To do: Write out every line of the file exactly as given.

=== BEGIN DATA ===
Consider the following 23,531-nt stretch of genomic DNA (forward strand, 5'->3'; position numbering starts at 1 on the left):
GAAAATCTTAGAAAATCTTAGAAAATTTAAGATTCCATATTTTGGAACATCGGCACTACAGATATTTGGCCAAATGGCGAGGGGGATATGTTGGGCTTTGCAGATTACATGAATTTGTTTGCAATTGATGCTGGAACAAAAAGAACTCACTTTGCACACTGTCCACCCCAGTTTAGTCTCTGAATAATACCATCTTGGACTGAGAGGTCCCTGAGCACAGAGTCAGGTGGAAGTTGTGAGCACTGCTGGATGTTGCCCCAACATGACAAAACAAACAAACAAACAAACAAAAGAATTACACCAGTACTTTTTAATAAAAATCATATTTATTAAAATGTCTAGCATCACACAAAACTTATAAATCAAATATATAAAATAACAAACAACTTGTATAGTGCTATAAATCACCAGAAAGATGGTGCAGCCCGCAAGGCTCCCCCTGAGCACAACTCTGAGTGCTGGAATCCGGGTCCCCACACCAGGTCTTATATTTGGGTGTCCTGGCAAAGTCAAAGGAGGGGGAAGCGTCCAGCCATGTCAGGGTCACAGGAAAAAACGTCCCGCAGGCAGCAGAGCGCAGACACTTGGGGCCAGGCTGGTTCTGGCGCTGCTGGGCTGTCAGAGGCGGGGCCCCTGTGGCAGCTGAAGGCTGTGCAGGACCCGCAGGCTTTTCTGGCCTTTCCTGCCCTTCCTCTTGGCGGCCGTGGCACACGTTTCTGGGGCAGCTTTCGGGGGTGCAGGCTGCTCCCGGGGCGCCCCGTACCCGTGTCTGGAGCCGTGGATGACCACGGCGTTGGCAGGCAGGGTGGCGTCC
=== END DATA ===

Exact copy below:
Consider the following 23,531-nt stretch of genomic DNA (forward strand, 5'->3'; position numbering starts at 1 on the left):
GAAAATCTTAGAAAATCTTAGAAAATTTAAGATTCCATATTTTGGAACATCGGCACTACAGATATTTGGCCAAATGGCGAGGGGGATATGTTGGGCTTTGCAGATTACATGAATTTGTTTGCAATTGATGCTGGAACAAAAAGAACTCACTTTGCACACTGTCCACCCCAGTTTAGTCTCTGAATAATACCATCTTGGACTGAGAGGTCCCTGAGCACAGAGTCAGGTGGAAGTTGTGAGCACTGCTGGATGTTGCCCCAACATGACAAAACAAACAAACAAACAAACAAAAGAATTACACCAGTACTTTTTAATAAAAATCATATTTATTAAAATGTCTAGCATCACACAAAACTTATAAATCAAATATATAAAATAACAAACAACTTGTATAGTGCTATAAATCACCAGAAAGATGGTGCAGCCCGCAAGGCTCCCCCTGAGCACAACTCTGAGTGCTGGAATCCGGGTCCCCACACCAGGTCTTATATTTGGGTGTCCTGGCAAAGTCAAAGGAGGGGGAAGCGTCCAGCCATGTCAGGGTCACAGGAAAAAACGTCCCGCAGGCAGCAGAGCGCAGACACTTGGGGCCAGGCTGGTTCTGGCGCTGCTGGGCTGTCAGAGGCGGGGCCCCTGTGGCAGCTGAAGGCTGTGCAGGACCCGCAGGCTTTTCTGGCCTTTCCTGCCCTTCCTCTTGGCGGCCGTGGCACACGTTTCTGGGGCAGCTTTCGGGGGTGCAGGCTGCTCCCGGGGCGCCCCGTACCCGTGTCTGGAGCCGTGGATGACCACGGCGTTGGCAGGCAGGGTGGCGTCC